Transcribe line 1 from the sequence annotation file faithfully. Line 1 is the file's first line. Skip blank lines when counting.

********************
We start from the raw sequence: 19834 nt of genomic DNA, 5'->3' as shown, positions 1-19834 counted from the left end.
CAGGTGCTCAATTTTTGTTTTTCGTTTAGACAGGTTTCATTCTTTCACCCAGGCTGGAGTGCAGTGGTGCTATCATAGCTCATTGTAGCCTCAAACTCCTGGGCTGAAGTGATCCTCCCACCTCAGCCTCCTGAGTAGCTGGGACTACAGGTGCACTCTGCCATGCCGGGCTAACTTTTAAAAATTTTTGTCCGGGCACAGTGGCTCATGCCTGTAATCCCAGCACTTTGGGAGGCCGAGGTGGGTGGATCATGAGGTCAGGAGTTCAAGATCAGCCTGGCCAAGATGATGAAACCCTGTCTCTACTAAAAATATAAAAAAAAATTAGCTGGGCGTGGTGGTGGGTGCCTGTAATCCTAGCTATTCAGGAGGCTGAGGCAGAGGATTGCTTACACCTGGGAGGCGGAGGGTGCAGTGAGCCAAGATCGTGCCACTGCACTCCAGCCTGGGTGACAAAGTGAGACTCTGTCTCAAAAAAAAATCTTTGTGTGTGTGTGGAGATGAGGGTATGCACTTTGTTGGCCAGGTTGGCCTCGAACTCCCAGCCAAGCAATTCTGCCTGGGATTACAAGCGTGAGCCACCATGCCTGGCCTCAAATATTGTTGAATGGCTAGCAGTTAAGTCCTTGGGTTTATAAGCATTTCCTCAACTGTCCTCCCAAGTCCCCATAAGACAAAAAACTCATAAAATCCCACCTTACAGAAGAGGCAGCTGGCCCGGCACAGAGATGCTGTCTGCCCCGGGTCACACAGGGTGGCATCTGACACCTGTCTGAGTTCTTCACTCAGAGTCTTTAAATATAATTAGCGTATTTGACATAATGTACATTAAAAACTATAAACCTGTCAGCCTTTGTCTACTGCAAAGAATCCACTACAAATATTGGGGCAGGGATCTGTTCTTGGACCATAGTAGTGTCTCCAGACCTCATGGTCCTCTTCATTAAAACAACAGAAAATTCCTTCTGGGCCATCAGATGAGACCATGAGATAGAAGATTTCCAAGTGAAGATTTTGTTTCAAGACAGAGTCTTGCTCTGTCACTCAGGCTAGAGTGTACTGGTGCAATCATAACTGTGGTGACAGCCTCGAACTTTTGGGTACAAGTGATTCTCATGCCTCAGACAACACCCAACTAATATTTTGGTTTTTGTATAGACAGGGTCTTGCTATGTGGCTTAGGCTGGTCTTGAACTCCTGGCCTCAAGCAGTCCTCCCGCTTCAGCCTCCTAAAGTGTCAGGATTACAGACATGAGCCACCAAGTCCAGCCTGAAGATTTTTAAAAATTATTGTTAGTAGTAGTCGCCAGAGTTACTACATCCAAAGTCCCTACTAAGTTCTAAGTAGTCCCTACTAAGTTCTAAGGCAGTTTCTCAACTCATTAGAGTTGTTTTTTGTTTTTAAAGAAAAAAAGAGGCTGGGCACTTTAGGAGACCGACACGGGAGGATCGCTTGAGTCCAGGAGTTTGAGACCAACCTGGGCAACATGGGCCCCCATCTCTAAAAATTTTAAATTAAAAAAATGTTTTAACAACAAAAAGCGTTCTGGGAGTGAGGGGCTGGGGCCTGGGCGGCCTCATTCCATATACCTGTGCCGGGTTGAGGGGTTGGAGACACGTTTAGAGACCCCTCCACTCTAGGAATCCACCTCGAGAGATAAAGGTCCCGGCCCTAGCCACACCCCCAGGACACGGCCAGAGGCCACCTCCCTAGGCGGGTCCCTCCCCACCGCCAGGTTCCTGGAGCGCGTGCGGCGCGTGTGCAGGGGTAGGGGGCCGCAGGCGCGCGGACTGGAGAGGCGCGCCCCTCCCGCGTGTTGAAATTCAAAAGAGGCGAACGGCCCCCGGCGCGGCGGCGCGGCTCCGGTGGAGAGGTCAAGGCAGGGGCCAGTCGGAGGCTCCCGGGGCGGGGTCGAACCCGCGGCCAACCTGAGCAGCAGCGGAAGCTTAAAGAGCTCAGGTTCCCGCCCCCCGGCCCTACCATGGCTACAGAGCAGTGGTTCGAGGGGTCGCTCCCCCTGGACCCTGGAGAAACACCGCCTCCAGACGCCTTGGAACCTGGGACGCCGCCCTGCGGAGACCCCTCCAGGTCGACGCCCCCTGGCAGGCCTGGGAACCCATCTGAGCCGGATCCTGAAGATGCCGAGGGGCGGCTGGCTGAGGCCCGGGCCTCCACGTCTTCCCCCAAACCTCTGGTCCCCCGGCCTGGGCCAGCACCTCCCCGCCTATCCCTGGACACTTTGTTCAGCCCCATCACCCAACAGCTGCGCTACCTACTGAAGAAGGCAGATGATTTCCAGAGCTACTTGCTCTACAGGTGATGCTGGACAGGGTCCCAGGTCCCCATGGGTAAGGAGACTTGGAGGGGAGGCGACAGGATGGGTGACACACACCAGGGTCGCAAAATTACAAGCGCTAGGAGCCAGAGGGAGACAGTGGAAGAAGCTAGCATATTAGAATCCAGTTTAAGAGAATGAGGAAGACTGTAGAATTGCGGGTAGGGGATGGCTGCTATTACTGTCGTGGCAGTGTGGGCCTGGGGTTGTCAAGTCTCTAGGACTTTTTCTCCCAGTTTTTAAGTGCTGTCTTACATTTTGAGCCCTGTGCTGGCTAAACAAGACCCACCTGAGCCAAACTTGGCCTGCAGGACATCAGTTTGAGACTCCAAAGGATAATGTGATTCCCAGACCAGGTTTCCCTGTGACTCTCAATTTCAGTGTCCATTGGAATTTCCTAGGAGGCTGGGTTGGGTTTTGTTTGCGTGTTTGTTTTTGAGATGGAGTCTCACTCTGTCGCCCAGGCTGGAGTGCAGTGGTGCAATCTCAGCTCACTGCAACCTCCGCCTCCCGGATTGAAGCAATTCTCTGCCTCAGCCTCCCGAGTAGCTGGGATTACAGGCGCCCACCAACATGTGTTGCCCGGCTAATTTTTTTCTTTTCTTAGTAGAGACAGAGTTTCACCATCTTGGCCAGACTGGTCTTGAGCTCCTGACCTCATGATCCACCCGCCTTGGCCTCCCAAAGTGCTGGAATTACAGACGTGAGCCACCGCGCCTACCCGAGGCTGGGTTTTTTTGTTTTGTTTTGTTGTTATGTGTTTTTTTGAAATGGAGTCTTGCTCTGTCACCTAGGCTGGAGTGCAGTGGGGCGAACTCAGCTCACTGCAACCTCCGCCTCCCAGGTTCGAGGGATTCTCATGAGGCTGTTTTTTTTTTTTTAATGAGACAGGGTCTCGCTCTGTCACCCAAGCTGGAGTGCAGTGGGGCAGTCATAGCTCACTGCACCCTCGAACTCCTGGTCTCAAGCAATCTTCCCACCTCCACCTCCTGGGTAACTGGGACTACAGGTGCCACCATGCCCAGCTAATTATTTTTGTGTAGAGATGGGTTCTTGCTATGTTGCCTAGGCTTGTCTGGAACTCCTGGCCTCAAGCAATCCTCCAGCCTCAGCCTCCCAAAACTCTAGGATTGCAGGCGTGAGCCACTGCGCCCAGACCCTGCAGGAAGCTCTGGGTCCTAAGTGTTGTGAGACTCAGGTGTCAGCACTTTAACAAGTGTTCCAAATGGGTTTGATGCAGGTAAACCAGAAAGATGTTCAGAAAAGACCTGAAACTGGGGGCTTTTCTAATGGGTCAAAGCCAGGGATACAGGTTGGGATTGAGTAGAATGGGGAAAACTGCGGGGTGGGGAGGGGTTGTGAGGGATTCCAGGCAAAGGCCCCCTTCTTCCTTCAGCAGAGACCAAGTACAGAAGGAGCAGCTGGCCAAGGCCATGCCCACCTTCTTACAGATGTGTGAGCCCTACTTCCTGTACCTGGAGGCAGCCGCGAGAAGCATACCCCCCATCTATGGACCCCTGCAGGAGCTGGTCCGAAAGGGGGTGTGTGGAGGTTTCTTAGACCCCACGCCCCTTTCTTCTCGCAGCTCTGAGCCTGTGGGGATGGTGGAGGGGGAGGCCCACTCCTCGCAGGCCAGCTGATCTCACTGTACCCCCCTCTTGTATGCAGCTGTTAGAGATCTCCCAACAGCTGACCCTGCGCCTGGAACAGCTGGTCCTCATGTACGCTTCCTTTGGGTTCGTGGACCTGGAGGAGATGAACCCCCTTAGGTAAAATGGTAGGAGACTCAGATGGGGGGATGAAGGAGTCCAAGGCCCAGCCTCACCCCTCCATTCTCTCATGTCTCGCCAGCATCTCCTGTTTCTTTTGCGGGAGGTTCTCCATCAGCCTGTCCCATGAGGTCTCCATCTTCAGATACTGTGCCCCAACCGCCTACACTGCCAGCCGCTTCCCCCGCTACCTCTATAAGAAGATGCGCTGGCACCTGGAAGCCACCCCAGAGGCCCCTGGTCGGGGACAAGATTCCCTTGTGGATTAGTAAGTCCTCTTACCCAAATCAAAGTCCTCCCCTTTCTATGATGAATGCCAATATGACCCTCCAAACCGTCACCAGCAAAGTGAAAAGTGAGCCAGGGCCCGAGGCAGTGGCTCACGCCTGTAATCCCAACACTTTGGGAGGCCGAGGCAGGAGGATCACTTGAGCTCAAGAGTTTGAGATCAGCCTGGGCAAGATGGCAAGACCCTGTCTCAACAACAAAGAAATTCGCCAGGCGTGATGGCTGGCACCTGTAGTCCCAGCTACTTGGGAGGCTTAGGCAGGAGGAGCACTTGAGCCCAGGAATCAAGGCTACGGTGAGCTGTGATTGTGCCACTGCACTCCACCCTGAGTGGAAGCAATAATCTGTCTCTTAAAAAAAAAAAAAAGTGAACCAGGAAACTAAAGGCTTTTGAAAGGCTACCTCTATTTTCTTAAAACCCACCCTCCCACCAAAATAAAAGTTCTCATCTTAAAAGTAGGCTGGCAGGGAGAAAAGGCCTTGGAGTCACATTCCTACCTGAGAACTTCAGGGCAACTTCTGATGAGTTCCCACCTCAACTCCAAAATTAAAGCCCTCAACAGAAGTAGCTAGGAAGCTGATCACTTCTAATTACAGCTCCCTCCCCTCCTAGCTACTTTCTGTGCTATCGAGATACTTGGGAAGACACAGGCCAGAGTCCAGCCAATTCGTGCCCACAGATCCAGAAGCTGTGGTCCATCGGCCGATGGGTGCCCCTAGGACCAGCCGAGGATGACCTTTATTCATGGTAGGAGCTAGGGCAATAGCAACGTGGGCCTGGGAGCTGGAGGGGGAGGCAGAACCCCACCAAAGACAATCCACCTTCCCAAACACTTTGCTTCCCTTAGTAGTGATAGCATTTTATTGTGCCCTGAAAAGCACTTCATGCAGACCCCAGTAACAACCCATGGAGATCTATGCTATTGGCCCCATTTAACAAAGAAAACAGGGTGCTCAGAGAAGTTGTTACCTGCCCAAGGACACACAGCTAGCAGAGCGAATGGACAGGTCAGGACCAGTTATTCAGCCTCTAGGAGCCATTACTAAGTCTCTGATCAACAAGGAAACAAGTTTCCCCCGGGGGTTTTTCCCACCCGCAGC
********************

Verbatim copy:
We start from the raw sequence: 19834 nt of genomic DNA, 5'->3' as shown, positions 1-19834 counted from the left end.